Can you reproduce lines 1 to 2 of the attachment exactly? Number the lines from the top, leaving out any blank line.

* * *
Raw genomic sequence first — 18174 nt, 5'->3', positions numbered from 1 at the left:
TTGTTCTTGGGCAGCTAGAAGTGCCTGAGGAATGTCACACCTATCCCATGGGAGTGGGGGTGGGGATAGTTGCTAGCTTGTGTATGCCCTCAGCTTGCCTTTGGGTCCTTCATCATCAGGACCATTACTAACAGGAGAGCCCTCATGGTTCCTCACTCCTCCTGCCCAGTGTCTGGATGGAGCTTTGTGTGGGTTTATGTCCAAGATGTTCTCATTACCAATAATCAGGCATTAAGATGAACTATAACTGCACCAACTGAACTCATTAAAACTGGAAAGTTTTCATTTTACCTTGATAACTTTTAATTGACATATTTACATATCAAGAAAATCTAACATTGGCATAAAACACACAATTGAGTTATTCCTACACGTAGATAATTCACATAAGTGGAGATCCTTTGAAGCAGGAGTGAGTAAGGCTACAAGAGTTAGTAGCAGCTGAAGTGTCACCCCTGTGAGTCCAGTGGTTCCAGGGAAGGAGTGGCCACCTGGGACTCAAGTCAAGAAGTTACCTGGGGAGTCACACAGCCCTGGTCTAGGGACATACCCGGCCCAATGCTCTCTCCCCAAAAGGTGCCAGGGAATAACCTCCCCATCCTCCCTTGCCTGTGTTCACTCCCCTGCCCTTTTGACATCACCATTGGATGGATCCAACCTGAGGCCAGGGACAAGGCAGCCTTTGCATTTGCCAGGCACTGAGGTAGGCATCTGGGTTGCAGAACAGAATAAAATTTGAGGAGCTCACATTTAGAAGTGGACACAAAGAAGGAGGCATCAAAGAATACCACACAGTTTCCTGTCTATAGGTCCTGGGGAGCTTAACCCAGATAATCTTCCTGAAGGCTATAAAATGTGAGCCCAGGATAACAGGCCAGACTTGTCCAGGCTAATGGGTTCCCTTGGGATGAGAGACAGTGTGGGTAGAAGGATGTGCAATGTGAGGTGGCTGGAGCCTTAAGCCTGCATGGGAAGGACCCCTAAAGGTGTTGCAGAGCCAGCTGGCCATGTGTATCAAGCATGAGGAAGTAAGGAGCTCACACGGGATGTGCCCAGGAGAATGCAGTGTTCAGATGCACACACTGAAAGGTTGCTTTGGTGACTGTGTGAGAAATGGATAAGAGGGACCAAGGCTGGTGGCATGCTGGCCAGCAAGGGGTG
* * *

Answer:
Raw genomic sequence first — 18174 nt, 5'->3', positions numbered from 1 at the left:
TTGTTCTTGGGCAGCTAGAAGTGCCTGAGGAATGTCACACCTATCCCATGGGAGTGGGGGTGGGGATAGTTGCTAGCTTGTGTATGCCCTCAGCTTGCCTTTGGGTCCTTCATCATCAGGACCATTACTAACAGGAGAGCCCTCATGGTTCCTCACTCCTCCTGCCCAGTGTCTGGATGGAGCTTTGTGTGGGTTTATGTCCAAGATGTTCTCATTACCAATAATCAGGCATTAAGATGAACTATAACTGCACCAACTGAACTCATTAAAACTGGAAAGTTTTCATTTTACCTTGATAACTTTTAATTGACATATTTACATATCAAGAAAATCTAACATTGGCATAAAACACACAATTGAGTTATTCCTACACGTAGATAATTCACATAAGTGGAGATCCTTTGAAGCAGGAGTGAGTAAGGCTACAAGAGTTAGTAGCAGCTGAAGTGTCACCCCTGTGAGTCCAGTGGTTCCAGGGAAGGAGTGGCCACCTGGGACTCAAGTCAAGAAGTTACCTGGGGAGTCACACAGCCCTGGTCTAGGGACATACCCGGCCCAATGCTCTCTCCCCAAAAGGTGCCAGGGAATAACCTCCCCATCCTCCCTTGCCTGTGTTCACTCCCCTGCCCTTTTGACATCACCATTGGATGGATCCAACCTGAGGCCAGGGACAAGGCAGCCTTTGCATTTGCCAGGCACTGAGGTAGGCATCTGGGTTGCAGAACAGAATAAAATTTGAGGAGCTCACATTTAGAAGTGGACACAAAGAAGGAGGCATCAAAGAATACCACACAGTTTCCTGTCTATAGGTCCTGGGGAGCTTAACCCAGATAATCTTCCTGAAGGCTATAAAATGTGAGCCCAGGATAACAGGCCAGACTTGTCCAGGCTAATGGGTTCCCTTGGGATGAGAGACAGTGTGGGTAGAAGGATGTGCAATGTGAGGTGGCTGGAGCCTTAAGCCTGCATGGGAAGGACCCCTAAAGGTGTTGCAGAGCCAGCTGGCCATGTGTATCAAGCATGAGGAAGTAAGGAGCTCACACGGGATGTGCCCAGGAGAATGCAGTGTTCAGATGCACACACTGAAAGGTTGCTTTGGTGACTGTGTGAGAAATGGATAAGAGGGACCAAGGCTGGTGGCATGCTGGCCAGCAAGGGGTG